The squad car’s floodlight glares through my rear-view mirror. I wait, berating myself for being stupid enough to talk on my phone while driving in California. It’s night, so no one can see you, right? Wrong. The cop returns to my window with my registration and license.
“Ma’am, are you aware that your license is suspended?”
Wait, what? “Uh, no, it is?”
“It looks like it has been since last May.”
It’s been suspended for EIGHT months!? …WHAT?!
Rewind to November 2010, almost two years ago, in sunny Santa Cruz, CA. I executed a perfect California stop at a stop sign as I was turning right. Excellent form. Unfortunately, the motorcycle cop sitting across the street wasn’t impressed. I waited to get my ticket notification in the mail, cough up a painful amount of money, and just forget the whole thing. But the notice never came. I even called the traffic court (months later), but the line was always busy. I couldn’t find the citation number on my receipt, so I thought, “Great! He didn’t actually cite me. Case closed.”
Fast forward to August 2011. (My license is already suspended but I won’t find out about it for another six months.) I was lost in Berkeley and accidentally crossed Martin Luther King, Jr. Boulevard at 5:28pm. This is important because I, and the three other cars getting tickets, missed the tiny sign telling us it was illegal to cross MLK, Jr. Blvd. between 4 pm and 6 pm on weekdays. As expected, I received a citation notice in the mail (several months later) and planned to pay it on time like the law-abiding citizen I am.
So here we are again in January 2012. I now have two tickets—one forgotten, one yet to be paid—and I’ve just been told my license has been suspended. (Ironically, I was about to pay MLK, Jr.’s ticket before this all happened.) I’m essentially on house arrest for the next week and a half. I stew and fume and tell the universe exactly what I think of it for being so unfair…you try being stuck inside your parents’ house for a week. Then I decide to be an adult about the whole thing and look up traffic citation policies. I find out that notifications are mailed to your address as a “courtesy.” Apparently, in California at least, the driver is still responsible for paying the fine or going to court even if they don’t receive a notice. Ugh. Humbled by the traffic gods, any sense of ego is reduced to a pulp as I try to explain to my friends why they have to pick me up so we can hang out.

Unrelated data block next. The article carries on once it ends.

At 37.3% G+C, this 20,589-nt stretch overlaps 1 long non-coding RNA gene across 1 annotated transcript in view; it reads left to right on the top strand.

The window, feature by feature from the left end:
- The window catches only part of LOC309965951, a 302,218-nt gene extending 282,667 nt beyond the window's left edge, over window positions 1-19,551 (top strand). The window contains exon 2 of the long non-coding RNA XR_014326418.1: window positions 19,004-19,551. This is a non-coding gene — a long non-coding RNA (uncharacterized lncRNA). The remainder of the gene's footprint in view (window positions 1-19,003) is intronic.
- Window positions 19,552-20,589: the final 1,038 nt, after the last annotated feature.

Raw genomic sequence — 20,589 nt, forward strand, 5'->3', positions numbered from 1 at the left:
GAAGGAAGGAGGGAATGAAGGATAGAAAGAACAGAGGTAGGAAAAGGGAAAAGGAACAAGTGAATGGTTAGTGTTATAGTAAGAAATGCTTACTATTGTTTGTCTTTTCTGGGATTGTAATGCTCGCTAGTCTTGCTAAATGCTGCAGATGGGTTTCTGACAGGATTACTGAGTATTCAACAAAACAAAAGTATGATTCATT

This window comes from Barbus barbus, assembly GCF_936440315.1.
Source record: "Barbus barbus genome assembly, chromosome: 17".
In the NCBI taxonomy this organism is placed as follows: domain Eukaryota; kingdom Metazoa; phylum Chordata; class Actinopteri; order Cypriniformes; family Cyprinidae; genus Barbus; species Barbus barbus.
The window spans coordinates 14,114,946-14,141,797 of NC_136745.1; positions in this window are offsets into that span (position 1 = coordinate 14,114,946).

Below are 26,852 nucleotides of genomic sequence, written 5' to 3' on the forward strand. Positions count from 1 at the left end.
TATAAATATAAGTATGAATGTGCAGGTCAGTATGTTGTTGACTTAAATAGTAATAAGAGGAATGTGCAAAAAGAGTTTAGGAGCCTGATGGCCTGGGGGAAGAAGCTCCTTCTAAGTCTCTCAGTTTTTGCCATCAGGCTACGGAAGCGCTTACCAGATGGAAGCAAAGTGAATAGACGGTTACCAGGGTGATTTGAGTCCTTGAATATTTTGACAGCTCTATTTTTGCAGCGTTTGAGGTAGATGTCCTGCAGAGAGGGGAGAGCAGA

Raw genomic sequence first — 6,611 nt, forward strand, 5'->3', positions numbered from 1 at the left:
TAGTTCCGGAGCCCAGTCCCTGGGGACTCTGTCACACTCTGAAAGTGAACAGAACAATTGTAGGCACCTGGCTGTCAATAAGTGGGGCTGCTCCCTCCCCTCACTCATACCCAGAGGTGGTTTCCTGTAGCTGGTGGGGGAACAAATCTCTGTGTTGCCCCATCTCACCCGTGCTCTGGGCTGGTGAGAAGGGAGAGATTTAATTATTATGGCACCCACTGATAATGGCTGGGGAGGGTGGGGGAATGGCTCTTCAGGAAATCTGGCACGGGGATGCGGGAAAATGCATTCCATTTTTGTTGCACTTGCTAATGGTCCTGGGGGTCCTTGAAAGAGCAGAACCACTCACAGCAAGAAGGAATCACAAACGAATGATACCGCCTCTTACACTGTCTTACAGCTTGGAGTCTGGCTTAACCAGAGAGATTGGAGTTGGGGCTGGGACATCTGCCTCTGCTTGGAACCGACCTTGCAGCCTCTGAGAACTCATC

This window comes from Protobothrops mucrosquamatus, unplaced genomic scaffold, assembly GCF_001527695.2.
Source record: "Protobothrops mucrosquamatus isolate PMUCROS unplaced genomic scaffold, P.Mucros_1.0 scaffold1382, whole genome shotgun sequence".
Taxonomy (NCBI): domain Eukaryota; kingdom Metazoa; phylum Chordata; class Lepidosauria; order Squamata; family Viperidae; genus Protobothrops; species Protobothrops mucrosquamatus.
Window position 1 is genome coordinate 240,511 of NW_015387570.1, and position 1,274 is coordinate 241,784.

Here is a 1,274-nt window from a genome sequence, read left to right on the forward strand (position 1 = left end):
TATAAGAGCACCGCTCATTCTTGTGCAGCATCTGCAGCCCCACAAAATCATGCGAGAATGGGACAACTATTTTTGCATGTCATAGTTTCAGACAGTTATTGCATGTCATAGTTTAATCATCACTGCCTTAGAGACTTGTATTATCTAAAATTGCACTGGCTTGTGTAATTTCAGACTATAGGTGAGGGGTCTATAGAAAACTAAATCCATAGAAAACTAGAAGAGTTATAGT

Nevertheless, I gather together what sense of self I have left, and start calling the various traffic courts and fee collecting companies. In case you find yourself in a similar situation, start by calling the traffic court in the county where you got the ticket that you forgot to pay. I call the Santa Cruz traffic court, because that ill-fated California stop happened there. Make sure you ask questions and understand how to best pay your overdue fine–every county operates a little differently. If it’s been more than a month or two, it’s likely you’ll have to pay an outside fee-collection agency, who will then let the traffic court know that you paid the fine. Once that’s done, the traffic court will clear your record, and you can have your mom a friend drive you to the nearest DMV to pay another fee to reinstate your license. They’ll give you a provisional piece of paper like they did when you were 16, and then you’ll get your new license mailed to you. So, a few days—and hundreds of dollars—later, I’m able to drive again.
Morals of this sad story? Always pay your traffic tickets, even if you don’t get a notice in the mail about your citation. Don’t cross MLK, Jr. Blvd between 4 pm and 6 pm on weekdays. And for goodness sake don’t hold your cell phone to your ear while driving…ever. (You can check your state’s specific cell phone laws here.) Especially in small towns where cops don’t have anything better to do than watch people drive around in the dark.
Oh, and there’s an epilogue! It’s juicy. I was moving out of my house in Santa Cruz a few months ago and happened to be sorting through a box of old papers and documents. You know, that box you keep for official-looking things that you probably won’t need again but feel like you should keep because you’re supposed to be an adult and that’s what adults do. Well, I came across an official-looking envelope, unopened. Guess what was inside? The original citation.
Photo by Meaghan Morrison